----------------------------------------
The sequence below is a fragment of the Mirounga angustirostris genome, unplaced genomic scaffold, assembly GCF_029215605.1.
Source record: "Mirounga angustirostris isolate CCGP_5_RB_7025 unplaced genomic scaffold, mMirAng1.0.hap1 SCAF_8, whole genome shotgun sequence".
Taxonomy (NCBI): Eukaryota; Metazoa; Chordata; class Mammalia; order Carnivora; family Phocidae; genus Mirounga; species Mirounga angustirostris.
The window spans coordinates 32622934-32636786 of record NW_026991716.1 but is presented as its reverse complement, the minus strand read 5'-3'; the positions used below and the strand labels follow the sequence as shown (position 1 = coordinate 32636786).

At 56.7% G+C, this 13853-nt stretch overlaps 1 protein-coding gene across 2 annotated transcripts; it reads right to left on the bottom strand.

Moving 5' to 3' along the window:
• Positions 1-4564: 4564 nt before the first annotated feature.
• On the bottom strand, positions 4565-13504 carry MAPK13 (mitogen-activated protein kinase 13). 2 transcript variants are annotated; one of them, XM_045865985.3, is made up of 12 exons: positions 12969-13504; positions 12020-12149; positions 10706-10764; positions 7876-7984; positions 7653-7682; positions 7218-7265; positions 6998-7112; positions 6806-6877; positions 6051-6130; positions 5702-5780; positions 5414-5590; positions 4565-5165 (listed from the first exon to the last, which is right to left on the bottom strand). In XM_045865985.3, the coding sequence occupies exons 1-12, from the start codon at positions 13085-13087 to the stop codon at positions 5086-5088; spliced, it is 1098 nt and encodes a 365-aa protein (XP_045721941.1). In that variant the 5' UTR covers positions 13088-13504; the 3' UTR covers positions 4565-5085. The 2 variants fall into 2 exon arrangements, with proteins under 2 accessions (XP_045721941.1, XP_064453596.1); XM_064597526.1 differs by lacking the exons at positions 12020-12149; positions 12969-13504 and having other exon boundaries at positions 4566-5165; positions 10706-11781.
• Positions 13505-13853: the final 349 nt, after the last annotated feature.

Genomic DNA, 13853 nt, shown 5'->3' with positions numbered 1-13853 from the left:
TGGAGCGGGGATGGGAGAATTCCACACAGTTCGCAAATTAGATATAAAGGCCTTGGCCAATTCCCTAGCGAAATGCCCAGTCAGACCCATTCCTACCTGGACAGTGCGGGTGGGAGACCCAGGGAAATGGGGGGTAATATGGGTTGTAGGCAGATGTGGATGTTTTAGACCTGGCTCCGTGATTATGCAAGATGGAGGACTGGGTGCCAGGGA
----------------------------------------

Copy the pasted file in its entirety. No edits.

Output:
The sequence below is a fragment of the Mirounga angustirostris genome, unplaced genomic scaffold, assembly GCF_029215605.1.
Source record: "Mirounga angustirostris isolate CCGP_5_RB_7025 unplaced genomic scaffold, mMirAng1.0.hap1 SCAF_8, whole genome shotgun sequence".
Taxonomy (NCBI): Eukaryota; Metazoa; Chordata; class Mammalia; order Carnivora; family Phocidae; genus Mirounga; species Mirounga angustirostris.
The window spans coordinates 32622934-32636786 of record NW_026991716.1 but is presented as its reverse complement, the minus strand read 5'-3'; the positions used below and the strand labels follow the sequence as shown (position 1 = coordinate 32636786).

At 56.7% G+C, this 13853-nt stretch overlaps 1 protein-coding gene across 2 annotated transcripts; it reads right to left on the bottom strand.

Moving 5' to 3' along the window:
• Positions 1-4564: 4564 nt before the first annotated feature.
• On the bottom strand, positions 4565-13504 carry MAPK13 (mitogen-activated protein kinase 13). 2 transcript variants are annotated; one of them, XM_045865985.3, is made up of 12 exons: positions 12969-13504; positions 12020-12149; positions 10706-10764; positions 7876-7984; positions 7653-7682; positions 7218-7265; positions 6998-7112; positions 6806-6877; positions 6051-6130; positions 5702-5780; positions 5414-5590; positions 4565-5165 (listed from the first exon to the last, which is right to left on the bottom strand). In XM_045865985.3, the coding sequence occupies exons 1-12, from the start codon at positions 13085-13087 to the stop codon at positions 5086-5088; spliced, it is 1098 nt and encodes a 365-aa protein (XP_045721941.1). In that variant the 5' UTR covers positions 13088-13504; the 3' UTR covers positions 4565-5085. The 2 variants fall into 2 exon arrangements, with proteins under 2 accessions (XP_045721941.1, XP_064453596.1); XM_064597526.1 differs by lacking the exons at positions 12020-12149; positions 12969-13504 and having other exon boundaries at positions 4566-5165; positions 10706-11781.
• Positions 13505-13853: the final 349 nt, after the last annotated feature.

Genomic DNA, 13853 nt, shown 5'->3' with positions numbered 1-13853 from the left:
TGGAGCGGGGATGGGAGAATTCCACACAGTTCGCAAATTAGATATAAAGGCCTTGGCCAATTCCCTAGCGAAATGCCCAGTCAGACCCATTCCTACCTGGACAGTGCGGGTGGGAGACCCAGGGAAATGGGGGGTAATATGGGTTGTAGGCAGATGTGGATGTTTTAGACCTGGCTCCGTGATTATGCAAGATGGAGGACTGGGTGCCAGGGA